What does basic public health insurance cover?

Swiss public health insurance covers 80–90% of medical costs (excluding the first CHF 300 of annual treatment costs and daily fees for hospital stays). The coverage is identical across all providers and includes:

Type of careNote
AccidentsIf you work eight hours or more per week, you’re covered by your employer against accidents. If your employer doesn’t provide coverage, you must get additional accident coverage.
Alternative therapyCovers some treatments if done by an accredited specialist, including acupuncture, pharmacotherapy, and homeopathy.
Cancer screeningsCovers mammograms and colon cancer screenings for those over 50.
Dental careCovers only emergency treatment relating to serious mouth or jaw disorders or diseases.
Doctors and medical specialistsCovers general checkups and treatments, including physiotherapy. Exclusions include some specialist procedures, and premiums are higher for high-risk patients.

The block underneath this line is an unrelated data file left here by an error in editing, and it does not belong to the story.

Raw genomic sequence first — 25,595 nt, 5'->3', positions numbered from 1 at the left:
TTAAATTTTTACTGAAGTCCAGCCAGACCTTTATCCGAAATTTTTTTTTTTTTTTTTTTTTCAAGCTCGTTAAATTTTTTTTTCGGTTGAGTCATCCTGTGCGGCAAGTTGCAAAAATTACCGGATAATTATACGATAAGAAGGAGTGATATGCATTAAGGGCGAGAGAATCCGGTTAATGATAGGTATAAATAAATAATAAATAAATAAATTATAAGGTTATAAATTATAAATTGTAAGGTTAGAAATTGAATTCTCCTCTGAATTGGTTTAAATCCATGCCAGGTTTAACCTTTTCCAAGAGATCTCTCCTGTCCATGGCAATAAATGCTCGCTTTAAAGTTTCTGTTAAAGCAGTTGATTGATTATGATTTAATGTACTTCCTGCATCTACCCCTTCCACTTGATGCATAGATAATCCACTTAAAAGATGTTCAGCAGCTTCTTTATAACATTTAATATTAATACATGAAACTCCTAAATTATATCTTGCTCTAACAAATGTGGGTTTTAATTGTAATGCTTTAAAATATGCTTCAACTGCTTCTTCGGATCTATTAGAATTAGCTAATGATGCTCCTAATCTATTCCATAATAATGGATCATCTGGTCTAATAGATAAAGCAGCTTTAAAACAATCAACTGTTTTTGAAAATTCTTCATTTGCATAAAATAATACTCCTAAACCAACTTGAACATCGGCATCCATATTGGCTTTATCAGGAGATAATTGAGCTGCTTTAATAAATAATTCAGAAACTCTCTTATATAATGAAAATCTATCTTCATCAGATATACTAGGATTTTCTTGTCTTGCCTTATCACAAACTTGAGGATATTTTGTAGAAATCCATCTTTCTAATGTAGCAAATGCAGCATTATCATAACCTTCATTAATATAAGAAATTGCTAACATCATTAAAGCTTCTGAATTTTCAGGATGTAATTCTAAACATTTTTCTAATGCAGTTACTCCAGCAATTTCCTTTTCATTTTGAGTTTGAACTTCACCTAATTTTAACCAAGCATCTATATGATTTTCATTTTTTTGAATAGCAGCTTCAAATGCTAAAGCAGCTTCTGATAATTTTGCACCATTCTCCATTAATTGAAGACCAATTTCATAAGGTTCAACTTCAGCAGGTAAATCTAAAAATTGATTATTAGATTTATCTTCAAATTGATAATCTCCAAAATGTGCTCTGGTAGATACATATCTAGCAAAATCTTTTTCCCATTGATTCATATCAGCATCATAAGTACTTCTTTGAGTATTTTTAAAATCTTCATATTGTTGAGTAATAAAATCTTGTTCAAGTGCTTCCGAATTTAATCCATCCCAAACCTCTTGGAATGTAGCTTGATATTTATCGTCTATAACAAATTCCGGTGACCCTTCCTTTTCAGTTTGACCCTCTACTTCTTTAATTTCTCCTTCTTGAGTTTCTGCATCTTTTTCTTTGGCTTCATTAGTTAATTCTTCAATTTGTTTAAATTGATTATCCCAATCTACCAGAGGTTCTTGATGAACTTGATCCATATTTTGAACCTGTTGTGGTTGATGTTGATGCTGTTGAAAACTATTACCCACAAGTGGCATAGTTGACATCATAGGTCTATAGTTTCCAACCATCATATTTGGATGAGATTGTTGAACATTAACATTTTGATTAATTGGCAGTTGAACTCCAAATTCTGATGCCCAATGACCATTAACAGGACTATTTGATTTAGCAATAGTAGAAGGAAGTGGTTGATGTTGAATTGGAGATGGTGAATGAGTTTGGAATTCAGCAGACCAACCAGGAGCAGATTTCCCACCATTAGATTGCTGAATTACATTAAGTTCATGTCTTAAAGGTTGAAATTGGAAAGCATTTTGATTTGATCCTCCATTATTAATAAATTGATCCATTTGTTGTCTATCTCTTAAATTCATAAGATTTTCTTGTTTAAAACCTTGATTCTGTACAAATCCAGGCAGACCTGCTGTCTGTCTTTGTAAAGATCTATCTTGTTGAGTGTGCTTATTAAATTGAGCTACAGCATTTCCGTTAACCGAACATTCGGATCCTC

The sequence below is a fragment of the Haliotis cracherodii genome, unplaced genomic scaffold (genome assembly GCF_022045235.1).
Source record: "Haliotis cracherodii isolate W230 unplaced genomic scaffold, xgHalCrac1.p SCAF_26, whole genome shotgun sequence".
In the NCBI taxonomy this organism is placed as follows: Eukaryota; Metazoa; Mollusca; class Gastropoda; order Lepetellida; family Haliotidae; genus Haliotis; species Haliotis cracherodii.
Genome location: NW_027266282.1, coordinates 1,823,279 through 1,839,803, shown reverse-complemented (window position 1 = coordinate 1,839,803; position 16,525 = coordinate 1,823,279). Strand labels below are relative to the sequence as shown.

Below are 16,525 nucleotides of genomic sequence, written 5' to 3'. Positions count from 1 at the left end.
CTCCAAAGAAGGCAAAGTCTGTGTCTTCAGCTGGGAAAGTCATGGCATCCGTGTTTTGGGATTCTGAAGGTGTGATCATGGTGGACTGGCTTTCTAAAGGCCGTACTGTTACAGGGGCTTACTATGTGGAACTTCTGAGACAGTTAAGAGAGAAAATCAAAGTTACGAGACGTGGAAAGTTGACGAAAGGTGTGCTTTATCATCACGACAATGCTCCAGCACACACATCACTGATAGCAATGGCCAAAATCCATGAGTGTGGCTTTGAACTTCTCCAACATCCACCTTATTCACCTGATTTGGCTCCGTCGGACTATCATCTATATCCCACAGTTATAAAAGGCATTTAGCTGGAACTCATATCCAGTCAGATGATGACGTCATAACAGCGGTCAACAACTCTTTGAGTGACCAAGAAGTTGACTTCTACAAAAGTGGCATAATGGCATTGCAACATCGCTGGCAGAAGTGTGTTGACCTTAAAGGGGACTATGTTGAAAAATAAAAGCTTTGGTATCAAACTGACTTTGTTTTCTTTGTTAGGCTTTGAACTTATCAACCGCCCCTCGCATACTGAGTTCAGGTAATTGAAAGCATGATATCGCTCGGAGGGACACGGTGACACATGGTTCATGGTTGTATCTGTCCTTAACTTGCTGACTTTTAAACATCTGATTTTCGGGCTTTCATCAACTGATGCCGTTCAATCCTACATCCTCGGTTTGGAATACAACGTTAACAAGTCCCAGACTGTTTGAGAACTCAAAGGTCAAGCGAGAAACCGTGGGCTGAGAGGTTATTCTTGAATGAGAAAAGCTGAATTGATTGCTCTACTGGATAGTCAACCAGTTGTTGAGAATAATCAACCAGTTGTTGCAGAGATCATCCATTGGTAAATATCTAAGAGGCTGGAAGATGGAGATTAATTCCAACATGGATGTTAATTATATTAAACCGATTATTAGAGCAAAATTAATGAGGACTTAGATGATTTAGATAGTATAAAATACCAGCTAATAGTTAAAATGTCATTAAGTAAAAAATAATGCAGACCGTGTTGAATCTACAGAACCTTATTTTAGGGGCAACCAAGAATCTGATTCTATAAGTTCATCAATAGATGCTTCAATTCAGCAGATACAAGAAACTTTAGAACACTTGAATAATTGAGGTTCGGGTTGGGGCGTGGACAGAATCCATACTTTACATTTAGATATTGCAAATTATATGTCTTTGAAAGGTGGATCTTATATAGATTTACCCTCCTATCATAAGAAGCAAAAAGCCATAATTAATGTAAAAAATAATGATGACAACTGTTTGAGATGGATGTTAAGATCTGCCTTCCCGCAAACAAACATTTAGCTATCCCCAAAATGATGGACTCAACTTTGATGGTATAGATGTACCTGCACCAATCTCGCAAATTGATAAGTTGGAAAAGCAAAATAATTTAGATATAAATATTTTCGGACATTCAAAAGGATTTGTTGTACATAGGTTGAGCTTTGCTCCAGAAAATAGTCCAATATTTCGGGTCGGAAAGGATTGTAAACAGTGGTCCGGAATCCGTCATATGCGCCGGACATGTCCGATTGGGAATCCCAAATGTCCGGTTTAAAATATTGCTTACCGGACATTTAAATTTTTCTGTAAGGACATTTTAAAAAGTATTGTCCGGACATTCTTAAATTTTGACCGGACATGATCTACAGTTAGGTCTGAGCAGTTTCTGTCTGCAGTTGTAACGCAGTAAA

Eye careCovers children up to 18 for glasses prescriptions and contact lenses up to CHF 180 a year. It also covers adults with serious visual conditions.
Hospital visitsCovers inpatient, outpatient, and emergency treatment.
Maternity careIncludes prenatal classes, childbirth expenses, and abortions.
Medical devicesClaims are possible for items such as bandages, inhalers, or incontinence products.
Medical transportPays for 50% of costs.
MedicationCovers 80 or 90% of prescriptions.
Mental healthcareIncludes services like psychotherapy. However, alternative or rehabilitative programs may not be covered.
RehabilitationCovers care after an operation or serious illness.
Sexual healthCovers gynecologist visits but not sexually transmitted infection (STI) tests.
Treatment abroadEU/EFTA countries are covered through the EHIC. Covers some costs in non-EU countries during short trips, although you may need additional travel insurance. Check which conditions apply.
VaccinationsCovers the Swiss Vaccination Plan guidelines.

Choosing and changing health insurance provider

You can find details of health insurance providers in Switzerland from your local cantonal authority. When choosing a provider, look at costs, what they cover, and the claims process. Shopping around and choosing a provider that best suits your circumstances and preferences is advisable.